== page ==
Gov. Lou Leon Guerrero on Monday signed an executive order creating an interagency working group to review a draft Coral Reef Resiliency Strategy submitted by the Bureau of Statistics and Plans.
“Guam’s coral reefs have declined by almost a third in just the last decade and our reefs are under increasing threat from a number of causes including climate change and pollutants from other sources,” Leon Guerrero said. “Our community’s sustainability efforts, both now and into the future, depends on how well we manage and take actions to protect our coral reefs today.”
A total of 13 agencies are involved in the working group, which will be led by Agriculture Director Chelsa Muna-Brecht and vice chair Tyrone J. Taitano, Director for the Bureau of Statistics and Plans.
The group has two months to review and make recommendations in order to prepare a policy for immediate implementation. Plans focus on reef response and restoration, reducing land-based sources of pollution, effective fisheries management, sustainable recreation use and improving community resilience and adaption to climate change.
“Our coral reefs are part of Guam’s environmental heritage,” the governor said. “The reefs are vital to protecting our shoreline and seashore communities. Because our reefs are an integral component of our competitiveness as a tourist destination and vital to
sustaining our fisheries, Guam’s future economic growth is also at risk. We need to take decisive action now to protect our reefs and build resiliency against ongoing threats such as climate change.”
Meanwhile, the Department of Agriculture has authorized the University of Guam Marine Lab to relocate corals from the ramp to a nearby reef. “We believe that it is in the public’s best interest to move these corals,” said Celestino Aguon, chief of the Division of Aquatic & Wildlife Resources at the department. “The relocation will improve boating access and minimize damage to the corals from boats.”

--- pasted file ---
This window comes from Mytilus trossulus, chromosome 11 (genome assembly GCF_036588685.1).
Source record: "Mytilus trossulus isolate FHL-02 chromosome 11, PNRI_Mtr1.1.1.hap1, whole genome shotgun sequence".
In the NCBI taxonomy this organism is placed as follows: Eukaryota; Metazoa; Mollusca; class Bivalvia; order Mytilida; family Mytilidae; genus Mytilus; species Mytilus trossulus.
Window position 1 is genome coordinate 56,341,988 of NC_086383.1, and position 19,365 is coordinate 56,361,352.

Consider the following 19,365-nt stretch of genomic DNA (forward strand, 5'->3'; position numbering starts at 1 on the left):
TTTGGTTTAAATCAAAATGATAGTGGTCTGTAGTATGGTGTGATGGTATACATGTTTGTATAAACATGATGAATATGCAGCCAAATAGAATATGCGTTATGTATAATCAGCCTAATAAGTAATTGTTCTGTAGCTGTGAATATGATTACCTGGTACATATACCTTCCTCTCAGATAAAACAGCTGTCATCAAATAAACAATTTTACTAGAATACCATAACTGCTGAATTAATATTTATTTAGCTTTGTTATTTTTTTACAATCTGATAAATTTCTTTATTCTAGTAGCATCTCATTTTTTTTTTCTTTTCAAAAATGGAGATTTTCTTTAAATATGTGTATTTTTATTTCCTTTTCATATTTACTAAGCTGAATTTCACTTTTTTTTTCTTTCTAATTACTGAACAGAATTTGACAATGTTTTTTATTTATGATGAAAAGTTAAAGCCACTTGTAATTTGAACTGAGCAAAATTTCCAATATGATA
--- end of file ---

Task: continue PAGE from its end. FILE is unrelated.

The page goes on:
Local residents have raised concerns about the corals growing on the ramp for some time, but repeated coral bleaching events made it risky to relocate them until now.
Farron Taijeron of The Nature Conservancy, left, and Claire Moreland-Ochoa of the University of Guam Marine Laboratory attach a removed fragment of coral to an appropriate substrate. Photo courtesy of UOG
“Transplanting is stressful for corals,” said Laurie Raymundo, the Marine Lab’s acting director. “Conditions need to be right, and the corals need to be handled carefully to survive the move.”
Raymundo is an expert on coral restoration and developed a plan to safely transplant the corals to their new location. She led the effort on March 21, supported by Marine Lab students and personnel from partner organizations including The Nature Conservancy and UnderWater World Guam.
The Marine Lab has been working with government agencies to improve local capacity for reef restoration and to test new methods such as coral propagation and transplanting. This project will build capacity for transplanting, while protecting these at-risk corals.